schrieb am 14. August 2013 um 18:46 Uhr
Nordic Religions in the Viking Age
The popular image of the Viking as a horn-helmeted berserker plying the ocean in a dragon-headed long boat is firmly fixed in history. Imagining Viking "conquerors" as much more numerous, technologically superior, and somehow inherently more warlike than their neighbors has overshadowed the cooperation and cultural exchange which characterized much of the Viking Age. In actuality, the Norse explorers and traders were players in a complex exchange of technology, customs, and religious beliefs between the ancient pre-Christian societies of northern Europe and the Christian-dominated nations surrounding the Mediterranean.
DuBois examines Anglo-Saxon, Celtic, and Mediterranean traditions to locate significant Nordic parallels in conceptions of supernatural beings, cults of the dead, beliefs in ghosts, and magical practices. These beliefs were actively held alongside Christianity for many years, and were finally incorporated into the vernacular religious practice. The Icelandic sagas reflect this complex process in their inclusion of both Christian and pagan details.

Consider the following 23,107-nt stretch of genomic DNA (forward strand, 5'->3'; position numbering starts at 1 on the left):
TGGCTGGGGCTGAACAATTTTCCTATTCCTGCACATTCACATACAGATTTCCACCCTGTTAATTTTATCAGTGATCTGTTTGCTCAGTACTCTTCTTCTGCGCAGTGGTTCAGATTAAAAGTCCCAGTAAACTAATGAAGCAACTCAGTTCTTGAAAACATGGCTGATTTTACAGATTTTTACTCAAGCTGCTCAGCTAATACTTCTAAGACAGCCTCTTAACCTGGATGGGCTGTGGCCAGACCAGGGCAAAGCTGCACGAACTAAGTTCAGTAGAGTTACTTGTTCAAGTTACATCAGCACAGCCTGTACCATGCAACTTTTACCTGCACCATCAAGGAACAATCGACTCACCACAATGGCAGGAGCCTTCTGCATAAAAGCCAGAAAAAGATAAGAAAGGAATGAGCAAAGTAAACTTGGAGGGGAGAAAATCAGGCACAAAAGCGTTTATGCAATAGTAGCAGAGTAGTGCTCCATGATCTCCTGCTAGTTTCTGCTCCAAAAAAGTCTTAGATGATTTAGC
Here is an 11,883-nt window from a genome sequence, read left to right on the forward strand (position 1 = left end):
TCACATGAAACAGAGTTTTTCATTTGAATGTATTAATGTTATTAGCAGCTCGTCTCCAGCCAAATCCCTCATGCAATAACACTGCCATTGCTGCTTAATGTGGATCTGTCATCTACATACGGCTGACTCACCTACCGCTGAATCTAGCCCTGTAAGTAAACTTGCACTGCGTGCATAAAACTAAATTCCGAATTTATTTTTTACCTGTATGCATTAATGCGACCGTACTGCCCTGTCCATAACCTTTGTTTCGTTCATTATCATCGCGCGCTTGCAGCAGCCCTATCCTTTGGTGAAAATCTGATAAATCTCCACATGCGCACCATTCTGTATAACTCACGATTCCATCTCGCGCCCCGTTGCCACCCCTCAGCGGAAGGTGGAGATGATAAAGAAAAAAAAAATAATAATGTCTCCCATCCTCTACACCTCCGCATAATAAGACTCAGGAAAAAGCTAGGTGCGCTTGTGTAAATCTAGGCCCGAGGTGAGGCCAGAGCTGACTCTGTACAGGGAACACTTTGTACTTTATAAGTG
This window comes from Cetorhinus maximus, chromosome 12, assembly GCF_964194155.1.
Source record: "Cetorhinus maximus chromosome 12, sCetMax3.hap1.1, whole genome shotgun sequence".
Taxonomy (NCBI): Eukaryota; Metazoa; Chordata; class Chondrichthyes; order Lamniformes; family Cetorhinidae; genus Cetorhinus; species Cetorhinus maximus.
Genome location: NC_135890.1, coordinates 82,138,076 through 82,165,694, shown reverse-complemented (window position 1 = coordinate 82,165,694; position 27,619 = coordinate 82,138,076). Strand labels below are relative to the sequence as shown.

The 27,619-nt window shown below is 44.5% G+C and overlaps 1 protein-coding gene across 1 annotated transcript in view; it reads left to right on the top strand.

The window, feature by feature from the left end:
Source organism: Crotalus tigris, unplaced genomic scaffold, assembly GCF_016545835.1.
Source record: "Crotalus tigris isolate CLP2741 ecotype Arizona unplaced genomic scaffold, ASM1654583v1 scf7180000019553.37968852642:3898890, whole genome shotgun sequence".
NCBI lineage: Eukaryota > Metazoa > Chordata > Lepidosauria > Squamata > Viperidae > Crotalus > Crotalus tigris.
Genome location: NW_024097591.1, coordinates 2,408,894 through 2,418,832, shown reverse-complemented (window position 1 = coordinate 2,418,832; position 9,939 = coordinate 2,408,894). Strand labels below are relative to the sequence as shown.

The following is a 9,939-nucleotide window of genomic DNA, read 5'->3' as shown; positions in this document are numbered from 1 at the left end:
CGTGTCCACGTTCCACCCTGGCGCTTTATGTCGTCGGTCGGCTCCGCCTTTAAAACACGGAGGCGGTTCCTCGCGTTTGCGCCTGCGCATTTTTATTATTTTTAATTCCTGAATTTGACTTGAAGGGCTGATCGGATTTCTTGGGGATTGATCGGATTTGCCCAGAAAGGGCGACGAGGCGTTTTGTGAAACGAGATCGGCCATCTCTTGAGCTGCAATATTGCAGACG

This work differs from previous examinations in its inclusion of the Christian thirteenth century as part of the evolution of Nordic religions from localized pagan cults to adherents of a larger Roman faith.
Thomas DuBois unravels for the first time the history of the Nordic religions in the Viking Age and shows how these ancient beliefs and their oral traditions incorporated both a myriad of local beliefs and aspects of foreign religions, most notably Christianity.
This book covers the interaction between the varioius Nordic cultures, the Finns, the Sami and continental Europeans during the period from about 800 to 1300 CE. It covers the ancient pagan religions and their relationships and the relationships between the Christian converts of the north and other Europeans.
The chapters are as follows
Preface: Introduction: Communities of Belief
1 : The Cultures and History of the Viking Age North
2 : Religions in the Viking Age: Contexts and Concepts for Analysis
3 : Gods, Guides, and Guardians: Spiritual Aids
4. : Visitors from Beyond: Death, Afterlife, and the Problem of Ghosts
5. : Concepts of Health and Healing
6. : The Intercultural Dimension of the Seidr Ritual
7. : The Coming of the Cross: Religious and Artistic Effects
8. : Achieving Faith: Christian Themes and Pagan Function
The author covers the relationship between the pagan religions of the people of the North, the shamanistic beliefs of the Sami and the Christian beliefs of Europe and the newly converted Norse.
- Thomas DuBois - Jokke * 14.08.2013 18:46 (0)